“It forces more communication” upfront, she said, adding that “at least, I won’t be going on any bad dates.”
Some Jewish dating experts and social scientists echo the idea that caution about too many meetups has actually prompted a healthier dating culture.
Singles determined to find a partner may find this period frustrating, according to Elyakim Kislev—a sociologist, assistant professor of public policy at the Hebrew University of Jerusalem and author of Happy Singlehood: The Rising Acceptance and Celebration of Solo Living. But they can use it to help clarify feelings and goals, he said.
For serial daters, Kislev believes this time can be an opportunity to get off the dating treadmill.
“The group that is addicted to the hunt and the quest” for the ideal partner “now needs to slow down,” he said. “They are having withdrawal symptoms.”
In fact, It can be a useful time to introspect and get in deeper touch with what kind of romantic relationship one truly desires, if any.
“When the physical is not in the picture, then clarity comes quicker and easier.”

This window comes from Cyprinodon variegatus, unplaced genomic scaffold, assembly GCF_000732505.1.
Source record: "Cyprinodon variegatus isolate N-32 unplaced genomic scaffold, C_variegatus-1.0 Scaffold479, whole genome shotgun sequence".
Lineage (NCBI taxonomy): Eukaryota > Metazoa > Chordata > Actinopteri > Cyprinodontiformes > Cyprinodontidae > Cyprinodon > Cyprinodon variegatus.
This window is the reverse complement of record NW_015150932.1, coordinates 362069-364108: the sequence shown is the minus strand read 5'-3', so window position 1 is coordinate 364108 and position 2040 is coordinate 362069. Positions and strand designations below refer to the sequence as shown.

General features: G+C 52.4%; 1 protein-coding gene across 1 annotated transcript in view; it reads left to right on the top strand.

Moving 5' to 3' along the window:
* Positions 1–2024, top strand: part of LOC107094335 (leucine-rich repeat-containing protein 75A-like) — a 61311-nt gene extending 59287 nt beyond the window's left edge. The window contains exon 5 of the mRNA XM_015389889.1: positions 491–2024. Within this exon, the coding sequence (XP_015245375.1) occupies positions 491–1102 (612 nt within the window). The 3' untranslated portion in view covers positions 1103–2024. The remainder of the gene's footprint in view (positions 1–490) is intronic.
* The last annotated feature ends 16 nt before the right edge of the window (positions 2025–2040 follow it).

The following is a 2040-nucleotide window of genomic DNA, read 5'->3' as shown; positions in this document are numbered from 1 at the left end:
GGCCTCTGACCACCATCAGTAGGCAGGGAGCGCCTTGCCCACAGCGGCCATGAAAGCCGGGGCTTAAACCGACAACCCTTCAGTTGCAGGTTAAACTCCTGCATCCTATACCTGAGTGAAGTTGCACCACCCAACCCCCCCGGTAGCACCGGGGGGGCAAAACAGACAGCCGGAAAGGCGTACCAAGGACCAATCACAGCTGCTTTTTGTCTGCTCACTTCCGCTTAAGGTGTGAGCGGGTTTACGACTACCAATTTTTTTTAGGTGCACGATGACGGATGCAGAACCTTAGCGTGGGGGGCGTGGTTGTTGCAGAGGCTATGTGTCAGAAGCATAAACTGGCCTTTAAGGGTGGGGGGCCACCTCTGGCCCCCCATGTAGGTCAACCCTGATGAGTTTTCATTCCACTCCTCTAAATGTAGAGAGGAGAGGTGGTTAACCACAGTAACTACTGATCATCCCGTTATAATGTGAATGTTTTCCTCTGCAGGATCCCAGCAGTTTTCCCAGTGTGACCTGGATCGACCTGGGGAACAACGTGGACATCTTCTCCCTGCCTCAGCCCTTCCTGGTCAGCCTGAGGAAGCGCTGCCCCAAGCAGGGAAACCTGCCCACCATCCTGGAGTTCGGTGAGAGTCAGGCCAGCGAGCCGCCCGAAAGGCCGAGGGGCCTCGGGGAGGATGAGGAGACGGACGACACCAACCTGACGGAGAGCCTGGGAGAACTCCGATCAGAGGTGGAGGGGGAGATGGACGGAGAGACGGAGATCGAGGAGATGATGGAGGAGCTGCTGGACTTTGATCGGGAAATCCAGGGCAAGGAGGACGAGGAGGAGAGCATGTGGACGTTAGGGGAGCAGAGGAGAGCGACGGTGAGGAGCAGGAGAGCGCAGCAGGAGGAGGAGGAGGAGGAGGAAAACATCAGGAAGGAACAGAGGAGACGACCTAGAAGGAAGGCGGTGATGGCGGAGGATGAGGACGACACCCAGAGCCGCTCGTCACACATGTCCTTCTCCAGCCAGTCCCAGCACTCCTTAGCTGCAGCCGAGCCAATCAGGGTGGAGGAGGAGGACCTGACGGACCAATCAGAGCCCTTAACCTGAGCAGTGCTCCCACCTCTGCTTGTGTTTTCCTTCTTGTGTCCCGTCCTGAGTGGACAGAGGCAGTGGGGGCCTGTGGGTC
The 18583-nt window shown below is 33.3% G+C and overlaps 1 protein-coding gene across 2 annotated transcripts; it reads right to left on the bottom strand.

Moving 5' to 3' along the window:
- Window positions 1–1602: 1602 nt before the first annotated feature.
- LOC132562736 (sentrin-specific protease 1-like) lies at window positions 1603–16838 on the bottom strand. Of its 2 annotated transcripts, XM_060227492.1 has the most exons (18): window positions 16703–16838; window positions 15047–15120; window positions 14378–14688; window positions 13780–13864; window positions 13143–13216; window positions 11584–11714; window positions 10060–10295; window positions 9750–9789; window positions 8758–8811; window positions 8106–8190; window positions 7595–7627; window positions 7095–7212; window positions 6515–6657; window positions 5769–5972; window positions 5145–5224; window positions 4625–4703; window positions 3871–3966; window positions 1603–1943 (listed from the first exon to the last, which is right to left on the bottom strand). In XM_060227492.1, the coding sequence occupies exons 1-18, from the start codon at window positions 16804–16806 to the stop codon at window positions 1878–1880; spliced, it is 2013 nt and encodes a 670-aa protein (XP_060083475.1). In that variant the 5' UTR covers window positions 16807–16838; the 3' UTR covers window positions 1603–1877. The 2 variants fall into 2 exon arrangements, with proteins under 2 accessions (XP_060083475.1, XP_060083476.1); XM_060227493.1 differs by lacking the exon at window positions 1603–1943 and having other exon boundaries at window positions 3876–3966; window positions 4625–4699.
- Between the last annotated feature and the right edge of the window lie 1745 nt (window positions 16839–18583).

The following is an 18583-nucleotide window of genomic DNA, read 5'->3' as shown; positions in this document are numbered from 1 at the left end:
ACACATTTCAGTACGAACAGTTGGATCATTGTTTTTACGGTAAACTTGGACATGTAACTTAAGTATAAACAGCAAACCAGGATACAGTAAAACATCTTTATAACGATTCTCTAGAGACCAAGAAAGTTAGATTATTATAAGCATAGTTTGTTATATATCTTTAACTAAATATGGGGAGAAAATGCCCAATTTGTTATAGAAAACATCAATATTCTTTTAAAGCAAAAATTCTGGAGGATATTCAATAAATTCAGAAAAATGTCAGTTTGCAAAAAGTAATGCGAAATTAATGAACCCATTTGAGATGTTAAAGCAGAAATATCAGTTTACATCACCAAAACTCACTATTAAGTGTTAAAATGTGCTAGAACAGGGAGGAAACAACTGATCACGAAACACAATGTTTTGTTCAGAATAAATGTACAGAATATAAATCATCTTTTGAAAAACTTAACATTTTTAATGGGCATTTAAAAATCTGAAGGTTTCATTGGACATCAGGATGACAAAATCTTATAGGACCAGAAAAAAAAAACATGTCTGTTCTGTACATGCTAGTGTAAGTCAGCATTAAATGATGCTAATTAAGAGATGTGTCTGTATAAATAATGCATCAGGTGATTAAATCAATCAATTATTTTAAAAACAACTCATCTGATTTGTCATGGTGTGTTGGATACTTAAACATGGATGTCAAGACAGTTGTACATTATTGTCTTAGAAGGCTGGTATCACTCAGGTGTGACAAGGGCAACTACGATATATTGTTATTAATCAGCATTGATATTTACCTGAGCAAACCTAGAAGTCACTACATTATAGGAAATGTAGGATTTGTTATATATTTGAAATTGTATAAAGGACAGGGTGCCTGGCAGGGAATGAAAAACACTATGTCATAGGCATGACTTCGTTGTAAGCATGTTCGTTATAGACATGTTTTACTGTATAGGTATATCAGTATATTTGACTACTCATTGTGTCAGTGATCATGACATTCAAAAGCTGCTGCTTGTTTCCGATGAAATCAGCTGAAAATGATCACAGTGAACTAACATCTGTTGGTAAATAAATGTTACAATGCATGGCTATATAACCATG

“Their mother can’t ask ‘Who are you dating?’ and because there is a halt to this pressure — and to the pressure to play the role of the happy couple or happy single person that goes to fancy restaurants and shows off”—in some cases, Kislev has heard about “people having started to enjoy time with themselves.” Citing a recent Pew Research Center survey that found more than half of Americans now believe marriage is not essential for living a fulfilling life, Kislev added, “This can be a great period to see if you are really into it or you are doing it because you are supposed to do it.”
That said, Jewish dating sites and matchmakers, especially those catering to Orthodox Jewry, report that after an initial drop at the outset of the virus last March, business is booming, with many Jewish singles redoubling their efforts to get matched.
Mark Goldmann, co-founder and CEO of SawYouatSinai.com, a Jewish online dating service that employs 350 matchmakers, said that engagements have increased 100 percent over the past six months compared to last year.